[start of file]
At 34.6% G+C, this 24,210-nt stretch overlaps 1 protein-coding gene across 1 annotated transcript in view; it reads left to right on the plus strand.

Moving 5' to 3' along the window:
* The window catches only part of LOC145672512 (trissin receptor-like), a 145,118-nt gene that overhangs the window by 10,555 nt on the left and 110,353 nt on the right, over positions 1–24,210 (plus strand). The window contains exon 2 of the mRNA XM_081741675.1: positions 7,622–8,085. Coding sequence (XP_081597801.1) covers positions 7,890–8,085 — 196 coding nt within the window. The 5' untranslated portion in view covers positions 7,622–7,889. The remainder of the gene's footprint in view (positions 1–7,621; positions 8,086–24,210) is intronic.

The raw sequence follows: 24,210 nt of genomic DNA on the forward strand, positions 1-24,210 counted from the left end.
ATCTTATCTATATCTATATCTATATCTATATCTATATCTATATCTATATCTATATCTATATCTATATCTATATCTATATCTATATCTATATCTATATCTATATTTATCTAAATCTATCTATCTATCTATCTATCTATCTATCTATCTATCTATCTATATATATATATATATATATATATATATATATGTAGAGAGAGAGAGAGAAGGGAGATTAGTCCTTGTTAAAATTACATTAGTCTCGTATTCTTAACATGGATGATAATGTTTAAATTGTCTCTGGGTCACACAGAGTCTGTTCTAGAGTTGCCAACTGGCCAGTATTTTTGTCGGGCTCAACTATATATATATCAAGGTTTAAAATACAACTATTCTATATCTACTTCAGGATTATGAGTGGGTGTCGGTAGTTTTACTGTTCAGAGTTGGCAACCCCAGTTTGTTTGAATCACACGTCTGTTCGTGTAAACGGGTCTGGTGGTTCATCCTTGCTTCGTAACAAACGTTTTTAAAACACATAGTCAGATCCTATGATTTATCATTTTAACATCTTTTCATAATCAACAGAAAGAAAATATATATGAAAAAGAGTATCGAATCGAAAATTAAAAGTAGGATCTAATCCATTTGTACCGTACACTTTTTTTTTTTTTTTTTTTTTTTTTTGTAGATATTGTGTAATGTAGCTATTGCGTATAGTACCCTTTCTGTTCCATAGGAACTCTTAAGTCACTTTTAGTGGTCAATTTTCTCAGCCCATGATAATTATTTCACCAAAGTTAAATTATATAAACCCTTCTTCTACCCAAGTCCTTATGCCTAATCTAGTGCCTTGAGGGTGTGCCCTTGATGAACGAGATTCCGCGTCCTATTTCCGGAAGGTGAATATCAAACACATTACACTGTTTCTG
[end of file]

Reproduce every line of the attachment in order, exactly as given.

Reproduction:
At 34.6% G+C, this 24,210-nt stretch overlaps 1 protein-coding gene across 1 annotated transcript in view; it reads left to right on the plus strand.

Moving 5' to 3' along the window:
* The window catches only part of LOC145672512 (trissin receptor-like), a 145,118-nt gene that overhangs the window by 10,555 nt on the left and 110,353 nt on the right, over positions 1–24,210 (plus strand). The window contains exon 2 of the mRNA XM_081741675.1: positions 7,622–8,085. Coding sequence (XP_081597801.1) covers positions 7,890–8,085 — 196 coding nt within the window. The 5' untranslated portion in view covers positions 7,622–7,889. The remainder of the gene's footprint in view (positions 1–7,621; positions 8,086–24,210) is intronic.

The raw sequence follows: 24,210 nt of genomic DNA on the forward strand, positions 1-24,210 counted from the left end.
ATCTTATCTATATCTATATCTATATCTATATCTATATCTATATCTATATCTATATCTATATCTATATCTATATCTATATCTATATCTATATCTATATCTATATTTATCTAAATCTATCTATCTATCTATCTATCTATCTATCTATCTATCTATCTATATATATATATATATATATATATATATATATGTAGAGAGAGAGAGAGAAGGGAGATTAGTCCTTGTTAAAATTACATTAGTCTCGTATTCTTAACATGGATGATAATGTTTAAATTGTCTCTGGGTCACACAGAGTCTGTTCTAGAGTTGCCAACTGGCCAGTATTTTTGTCGGGCTCAACTATATATATATCAAGGTTTAAAATACAACTATTCTATATCTACTTCAGGATTATGAGTGGGTGTCGGTAGTTTTACTGTTCAGAGTTGGCAACCCCAGTTTGTTTGAATCACACGTCTGTTCGTGTAAACGGGTCTGGTGGTTCATCCTTGCTTCGTAACAAACGTTTTTAAAACACATAGTCAGATCCTATGATTTATCATTTTAACATCTTTTCATAATCAACAGAAAGAAAATATATATGAAAAAGAGTATCGAATCGAAAATTAAAAGTAGGATCTAATCCATTTGTACCGTACACTTTTTTTTTTTTTTTTTTTTTTTTTTGTAGATATTGTGTAATGTAGCTATTGCGTATAGTACCCTTTCTGTTCCATAGGAACTCTTAAGTCACTTTTAGTGGTCAATTTTCTCAGCCCATGATAATTATTTCACCAAAGTTAAATTATATAAACCCTTCTTCTACCCAAGTCCTTATGCCTAATCTAGTGCCTTGAGGGTGTGCCCTTGATGAACGAGATTCCGCGTCCTATTTCCGGAAGGTGAATATCAAACACATTACACTGTTTCTG